Noel Gurwick

Earth System Scientist “I am somebody who enjoys spending time tramping around in the woods,” says Ecosystem Biologist Noel Gurwick, an earth system scientist. Perhaps that’s part of the reason he’s interested in protec ting the environment from damage done by human activity. In the late 18th (1700s) and early 19th (1800s) centuries, the industrial revolution brought great changes to the economy. People used metal and new sources of energy, such as coal, steam, and petroleum to build machines and power cars and trains. They organized themselves and those machines into factories that allowed them to produce clothing and goods that… Learn more

Anne Knapp

Zoologist and Zookeeper Anne Knapp liked science when she was a kid, but she always wanted to be a dancer or an actor. She trained in dancing and theater until college, where she started as a theater major at Central Michigan University. After some time, though, Anne decided that she should “really get a degree in something that wasn’t theater,” even though she “could still do theater if I wanted to.” She knew she was interested in nature, so she changed her major to biology. A life-changing moment happened when Knapp, who was still in college but thinking about training to… Learn more

Barbara Offenhartz

Physical Chemist “Take a deep breath.” Maybe a doctor, a yoga teacher, or someone wanting to help you in some way has suggested this to you.  It’s good advice: breathing keeps us alive and gives us energy.   Throughout our lives, our bodies engage in respiration, a process that gives us the energy we need to do everything from playing basketball, baseball, or soccer to doing homework for school to keeping our bodies themselves running well. You could say that respiration begins with breathing in oxygen, which our lungs pass on to our blood.  The blood brings oxygen all over… Learn more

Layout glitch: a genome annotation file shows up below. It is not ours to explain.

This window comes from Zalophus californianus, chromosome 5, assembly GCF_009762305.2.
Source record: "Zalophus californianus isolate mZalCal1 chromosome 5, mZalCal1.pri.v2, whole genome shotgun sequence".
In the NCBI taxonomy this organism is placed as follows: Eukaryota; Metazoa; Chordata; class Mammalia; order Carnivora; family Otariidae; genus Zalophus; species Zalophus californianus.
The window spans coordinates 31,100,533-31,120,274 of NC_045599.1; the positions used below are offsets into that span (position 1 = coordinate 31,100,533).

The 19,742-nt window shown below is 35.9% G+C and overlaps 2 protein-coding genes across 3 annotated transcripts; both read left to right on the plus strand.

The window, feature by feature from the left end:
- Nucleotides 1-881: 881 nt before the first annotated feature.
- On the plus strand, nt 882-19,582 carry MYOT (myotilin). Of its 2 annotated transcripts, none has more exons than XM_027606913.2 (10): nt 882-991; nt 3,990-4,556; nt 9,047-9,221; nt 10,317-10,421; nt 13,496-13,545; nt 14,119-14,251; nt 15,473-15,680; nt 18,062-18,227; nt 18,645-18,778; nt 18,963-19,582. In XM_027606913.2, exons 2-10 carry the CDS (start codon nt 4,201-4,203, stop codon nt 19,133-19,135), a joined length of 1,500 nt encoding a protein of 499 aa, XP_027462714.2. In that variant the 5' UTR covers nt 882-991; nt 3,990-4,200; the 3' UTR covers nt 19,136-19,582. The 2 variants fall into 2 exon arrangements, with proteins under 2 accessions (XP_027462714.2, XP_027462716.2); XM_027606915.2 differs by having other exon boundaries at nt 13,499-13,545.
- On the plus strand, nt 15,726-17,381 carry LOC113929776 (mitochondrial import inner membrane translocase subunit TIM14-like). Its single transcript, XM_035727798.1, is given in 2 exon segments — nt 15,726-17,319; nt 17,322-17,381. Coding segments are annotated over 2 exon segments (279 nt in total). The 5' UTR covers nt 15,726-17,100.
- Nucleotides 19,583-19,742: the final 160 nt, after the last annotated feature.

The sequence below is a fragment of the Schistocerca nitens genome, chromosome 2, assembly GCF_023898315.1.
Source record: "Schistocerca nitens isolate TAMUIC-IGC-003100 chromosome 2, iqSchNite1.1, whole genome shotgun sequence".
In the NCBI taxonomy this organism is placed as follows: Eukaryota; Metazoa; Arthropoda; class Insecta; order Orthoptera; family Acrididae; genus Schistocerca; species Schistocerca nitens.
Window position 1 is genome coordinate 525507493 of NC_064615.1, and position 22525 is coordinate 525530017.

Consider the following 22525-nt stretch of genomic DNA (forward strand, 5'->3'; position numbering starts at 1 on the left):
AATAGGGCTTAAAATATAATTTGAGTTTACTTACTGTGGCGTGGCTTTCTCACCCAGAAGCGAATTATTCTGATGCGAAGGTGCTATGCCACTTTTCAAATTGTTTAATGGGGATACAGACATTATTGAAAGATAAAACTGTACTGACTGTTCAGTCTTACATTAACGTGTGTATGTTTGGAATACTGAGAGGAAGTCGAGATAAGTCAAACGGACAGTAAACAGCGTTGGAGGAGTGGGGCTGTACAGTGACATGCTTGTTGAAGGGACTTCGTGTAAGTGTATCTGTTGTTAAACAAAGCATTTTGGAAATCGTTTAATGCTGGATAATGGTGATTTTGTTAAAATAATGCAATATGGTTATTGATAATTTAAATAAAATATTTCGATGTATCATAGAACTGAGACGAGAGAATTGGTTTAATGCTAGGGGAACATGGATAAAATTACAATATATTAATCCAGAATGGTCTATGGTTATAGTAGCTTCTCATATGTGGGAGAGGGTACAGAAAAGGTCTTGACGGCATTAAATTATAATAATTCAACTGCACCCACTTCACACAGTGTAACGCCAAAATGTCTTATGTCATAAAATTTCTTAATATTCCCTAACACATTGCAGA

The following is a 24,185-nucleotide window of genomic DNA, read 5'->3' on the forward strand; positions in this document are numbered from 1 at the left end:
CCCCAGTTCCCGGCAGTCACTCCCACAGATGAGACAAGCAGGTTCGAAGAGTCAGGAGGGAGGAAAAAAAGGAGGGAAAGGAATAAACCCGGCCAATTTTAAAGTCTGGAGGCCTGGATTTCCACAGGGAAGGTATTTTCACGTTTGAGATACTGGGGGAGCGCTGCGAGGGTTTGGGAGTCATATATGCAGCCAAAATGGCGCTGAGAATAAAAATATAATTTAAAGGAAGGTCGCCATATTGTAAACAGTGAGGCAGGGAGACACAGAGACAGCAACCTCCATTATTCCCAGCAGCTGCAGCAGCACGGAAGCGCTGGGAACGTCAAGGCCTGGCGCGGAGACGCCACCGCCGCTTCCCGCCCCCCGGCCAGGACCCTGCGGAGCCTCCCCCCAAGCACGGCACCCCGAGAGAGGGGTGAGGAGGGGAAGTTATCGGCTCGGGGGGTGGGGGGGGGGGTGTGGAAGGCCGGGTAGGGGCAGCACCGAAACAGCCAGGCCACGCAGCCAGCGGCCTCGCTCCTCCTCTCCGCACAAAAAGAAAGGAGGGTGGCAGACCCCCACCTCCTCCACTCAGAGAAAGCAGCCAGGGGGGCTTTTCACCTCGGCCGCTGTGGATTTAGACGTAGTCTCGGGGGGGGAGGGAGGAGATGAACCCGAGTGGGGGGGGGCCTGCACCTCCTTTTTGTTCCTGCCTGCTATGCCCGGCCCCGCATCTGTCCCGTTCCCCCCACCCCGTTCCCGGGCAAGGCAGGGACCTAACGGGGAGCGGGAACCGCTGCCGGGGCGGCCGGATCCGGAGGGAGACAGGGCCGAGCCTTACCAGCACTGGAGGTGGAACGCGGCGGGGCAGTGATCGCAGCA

An Energy Economist & Atmospheric Chemist

Energy economist and atmospheric chemist   Politics can make energy and climate change seem black and white, dividing people and organizations into those that support traditional energy-producing industries (like coal and oil) and those that support newer, renewable resources (like. wind and solar energy). So it might surprise you to learn that “a number of the big oil and power companies made big early bets on wind, solar, and biofuels.” An energy economist Math4Science interviewed, also trained as an atmospheric chemist, explained just how complicated — as well as important — the realities shaping energy production are.   Note: Because he… Learn more

Emille Lawrence

Topologist At some point, you learned to tell the difference between a triangle (a polygon with three sides), a rectangle (four sides…), and a circle (the set of points that are a certain distance from a particular point). Understanding the differences between those shapes may have been one of your first achievements in a field of mathematics called “geometry.”   Topologist Emille Lawrence focuses on another field of math, one in which a triangle, a rectangle, and a circle are all considered the same shape: a closed, one-dimensional shape with one hole inside of it.  Topologists define a shape by… Learn more